Children, Real Life Stories

Vlad Demidov: Meeting the Donor

“I met the person who saved my child’s life.”

It was hard to believe that this meeting would ever happen. It’s very rare for someone who’s had a bone marrow transplant to meet an unrelated donor. Three years ago, a woman who had just given birth saved Vlad Demidov, a boy in Podari Zhizn’s care, with cord blood donated to the Samara registry. Irina, Vlad’s mother, confessed to us that she was very keen to meet her. That was when we decided we had to help.

But how to find this kind-hearted young mother? Would there be any information at all about who she was? And yet, they met in the end. It’s just that our preparations looked more like a play in several acts, with some scenes feeling like they’d been taken from the pages of a detective novel.

Act 1: The Appeal

It all began the moment we met Vlad and Irina. It was Irina’s words and Irina’s tears that persuaded us that she just had to meet the donor. This mysterious individual and their goodwill alone gave Vlad something he couldn’t have gained anywhere else: his life, which had spent several years on the razor’s edge between life and death. The only way to save him was with cord blood cells from an unknown donor. Now, three years later, there he is, playing with LEGO, drinking tea with cake, acting strict with his mum, grandma and cat. He’s even that way with us, the Gift of Life staff here to visit him and take photos.

What could she be like, this young woman who unknowingly saved Vlad? “I’d be happy to see even a picture of her,” Irina tells us. And so we call the Samara cord blood registry, and they promise to help us. One month until the meeting.

Act 2: The Investigation

“We soon found what we were looking for. Every sample in our registry is labelled with a number. The catch is that that a donor’s information is sealed, so we had to gather an entire council of doctors in order to unseal the envelope”, says Pavel Ovchinnikov, head of the blood and blood cell preparation department. “Turns out we got the sample in 2006, and there was no mobile number listed, just a landline nobody would pick up.” We started to look for the Komarov family in databases, but their home address didn’t work out either. That’s when we got in touch with the head of the clinic, found a different address in the outpatient medical record, and asked the clinic staff to leave the Komarovs a note under the door with a request to call back.

The Samara cord blood registry is a state institution working on a state contract. 400 samples are prepared per year, and all information is sent to searchable international databases. Right now, the registry lists 10,000 samples. It’s not much, but it’s all the state budget can support. This is why the Samara registry works with a single maternity hospital to serve all its needs. In the registry’s 15 years, it has provided 63 samples, but this is the first time in the registry’s history that a donor will meet a recipient.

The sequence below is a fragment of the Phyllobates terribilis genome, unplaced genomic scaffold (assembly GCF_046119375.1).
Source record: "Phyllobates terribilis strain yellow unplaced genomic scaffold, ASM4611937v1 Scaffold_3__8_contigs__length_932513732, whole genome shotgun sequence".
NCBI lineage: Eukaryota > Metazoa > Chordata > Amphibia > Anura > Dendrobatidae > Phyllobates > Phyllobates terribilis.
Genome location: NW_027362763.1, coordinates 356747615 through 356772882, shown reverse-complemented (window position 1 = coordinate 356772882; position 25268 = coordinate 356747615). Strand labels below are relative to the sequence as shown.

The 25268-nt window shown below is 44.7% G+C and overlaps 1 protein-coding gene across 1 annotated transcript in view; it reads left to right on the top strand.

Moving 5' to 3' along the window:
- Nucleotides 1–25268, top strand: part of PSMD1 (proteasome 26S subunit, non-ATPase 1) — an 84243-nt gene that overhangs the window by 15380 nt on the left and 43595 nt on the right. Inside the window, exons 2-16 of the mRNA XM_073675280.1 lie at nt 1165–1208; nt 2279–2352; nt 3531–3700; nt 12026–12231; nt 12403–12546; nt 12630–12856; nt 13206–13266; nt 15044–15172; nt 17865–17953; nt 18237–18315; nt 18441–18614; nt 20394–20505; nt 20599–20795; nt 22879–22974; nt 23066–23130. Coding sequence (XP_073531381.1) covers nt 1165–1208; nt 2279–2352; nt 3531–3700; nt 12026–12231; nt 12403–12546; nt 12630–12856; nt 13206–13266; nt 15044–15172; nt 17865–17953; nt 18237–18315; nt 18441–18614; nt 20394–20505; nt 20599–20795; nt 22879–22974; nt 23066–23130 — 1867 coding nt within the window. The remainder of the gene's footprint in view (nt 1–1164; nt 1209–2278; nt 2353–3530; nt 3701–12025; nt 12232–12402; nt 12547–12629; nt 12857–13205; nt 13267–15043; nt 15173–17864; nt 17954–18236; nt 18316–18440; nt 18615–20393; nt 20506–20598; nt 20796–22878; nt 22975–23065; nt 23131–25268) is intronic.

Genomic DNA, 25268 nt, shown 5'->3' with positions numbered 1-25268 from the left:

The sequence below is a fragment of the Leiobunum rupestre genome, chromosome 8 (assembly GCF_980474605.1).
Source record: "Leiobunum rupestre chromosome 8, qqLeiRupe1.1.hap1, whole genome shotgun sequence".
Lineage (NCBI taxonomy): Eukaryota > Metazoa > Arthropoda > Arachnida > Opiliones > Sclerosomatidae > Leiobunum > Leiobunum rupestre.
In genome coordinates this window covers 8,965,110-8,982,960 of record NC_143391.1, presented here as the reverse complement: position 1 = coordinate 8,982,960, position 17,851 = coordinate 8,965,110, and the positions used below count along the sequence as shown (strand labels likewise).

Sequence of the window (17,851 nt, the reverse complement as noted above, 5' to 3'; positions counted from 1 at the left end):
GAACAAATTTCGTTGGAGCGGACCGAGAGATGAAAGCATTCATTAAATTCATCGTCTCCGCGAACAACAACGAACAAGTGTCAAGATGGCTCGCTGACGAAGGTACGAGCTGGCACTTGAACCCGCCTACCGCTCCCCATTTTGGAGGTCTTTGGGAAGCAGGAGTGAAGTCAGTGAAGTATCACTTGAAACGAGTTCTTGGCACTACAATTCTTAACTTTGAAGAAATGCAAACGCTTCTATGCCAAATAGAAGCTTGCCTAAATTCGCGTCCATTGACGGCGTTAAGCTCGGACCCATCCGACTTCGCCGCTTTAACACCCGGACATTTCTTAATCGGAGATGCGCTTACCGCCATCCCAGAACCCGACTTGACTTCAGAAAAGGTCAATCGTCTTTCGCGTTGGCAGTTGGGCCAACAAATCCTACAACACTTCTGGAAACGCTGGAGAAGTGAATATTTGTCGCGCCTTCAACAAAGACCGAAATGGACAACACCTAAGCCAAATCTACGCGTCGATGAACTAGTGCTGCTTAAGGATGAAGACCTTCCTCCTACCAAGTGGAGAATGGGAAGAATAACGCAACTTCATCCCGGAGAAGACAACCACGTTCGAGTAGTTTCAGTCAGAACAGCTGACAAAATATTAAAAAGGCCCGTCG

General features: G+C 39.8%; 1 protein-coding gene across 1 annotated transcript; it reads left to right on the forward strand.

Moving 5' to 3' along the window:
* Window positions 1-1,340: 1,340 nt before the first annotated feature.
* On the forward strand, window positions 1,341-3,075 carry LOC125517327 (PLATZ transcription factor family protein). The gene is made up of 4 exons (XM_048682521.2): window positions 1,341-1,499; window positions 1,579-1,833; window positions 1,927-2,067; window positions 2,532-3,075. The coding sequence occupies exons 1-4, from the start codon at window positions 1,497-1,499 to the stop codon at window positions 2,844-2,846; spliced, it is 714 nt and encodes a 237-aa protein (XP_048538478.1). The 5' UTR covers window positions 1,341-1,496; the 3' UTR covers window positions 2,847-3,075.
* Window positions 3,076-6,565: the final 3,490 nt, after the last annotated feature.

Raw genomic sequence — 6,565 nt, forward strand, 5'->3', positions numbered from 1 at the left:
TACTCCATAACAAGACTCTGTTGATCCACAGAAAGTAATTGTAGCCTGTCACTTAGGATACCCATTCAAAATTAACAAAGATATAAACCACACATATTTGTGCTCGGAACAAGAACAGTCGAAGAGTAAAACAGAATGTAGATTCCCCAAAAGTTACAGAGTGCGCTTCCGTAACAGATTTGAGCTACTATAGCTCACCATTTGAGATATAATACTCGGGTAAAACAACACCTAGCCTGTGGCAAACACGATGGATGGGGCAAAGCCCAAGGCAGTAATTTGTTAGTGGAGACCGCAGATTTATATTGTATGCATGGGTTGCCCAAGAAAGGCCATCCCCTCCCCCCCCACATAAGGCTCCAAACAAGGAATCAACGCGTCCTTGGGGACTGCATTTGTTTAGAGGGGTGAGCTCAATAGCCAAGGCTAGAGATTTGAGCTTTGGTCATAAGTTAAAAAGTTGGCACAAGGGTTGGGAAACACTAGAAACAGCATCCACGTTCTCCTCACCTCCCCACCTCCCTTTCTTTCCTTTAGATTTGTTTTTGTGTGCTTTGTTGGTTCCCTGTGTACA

When we told Vlad’s mother about the Komarov family, she had what one might call mixed feelings: she was both happy and uncomfortable, and even frightened. There was one central question: what would Vlad think of such a meeting? Where could it even take place? After all, the Komarovs and the Demidovs live at opposite ends of the country. But the problem solved itself. Vlad was scheduled for a routine medical checkup in Moscow, which made it a good place to meet.

Act 3: The Surprise

“I came home and saw a note asking me to get in touch with the head of the clinic. I was terrified!” says Yekaterina Komarova. “Of course, I called her straight away, and heard something that floored me. Nastya was born twelve years ago, and I didn’t even remember that I’d given the cord blood to the registry. And then, twelve years later, I suddenly got a reminder.”

Yekaterina and Nasya Komarov waiting to meet Vlad

The news made a great impression on Yekaterina. Naturally, she told her husband and Nastya. Her daughter was delighted. And that was when we came to believe that the meeting would happen.

Act 4: The Preparation

On the fateful day, we meet Irina at the Dmitry Rogachev Centre for Paediatric Haematology. “My feelings were all over the place, both when I found out we could meet her, and now, with the meeting mere hours away. I haven’t told Vlad anything. He’s shocked enough every time he has to go to the hospital. And so there we are, waiting on tenterhooks together with my mother-in-law. All our friends and relatives are in tears—they can’t believe that this is really happening. They’ve brought presents. I have no idea what’s going to happen. My first instinct is to hug and kiss this woman. I’m very curious about what her daughter’s like too. Is she anything like Vlad? Donated blood is family blood. They’re like brother and sister now.”

Irina told us that her older daughter, Anya, badly wanted to be a donor for her brother, but her bone marrow wasn’t compatible. Now she’s twelve years old, just like Nastya. Coincidence? We think not.

Komarovs and Demidovs. At last, they have met!

Yekaterina and her kids are the first to arrive. We chat, get to know each other, and wait for Vlad, who’s not in the mood. That happens. He’s the temperamental type. He doesn’t want to go anywhere but home. The mood drops. But then we get a phone call from Irina: Vlad’s agreed to come.

Act 5: The Conclusion

Long-awaited hugs. Words of gratitude. Overflowing feelings. They talk about everything on Earth, but especially how it all happened. Teary eyes all round, and then real tears. A sea of smiles, happiness and kind words. Eyes shining with joy. And children who instantly make friends and go out to play.

We couldn’t be happier that they’ve finally met. All of us couldn’t be happier.

Gift of Life thanks all donors and supporters! Together we give children like Vlad a better chance to beat cancer.

Raad Vlad’s story in Russian here.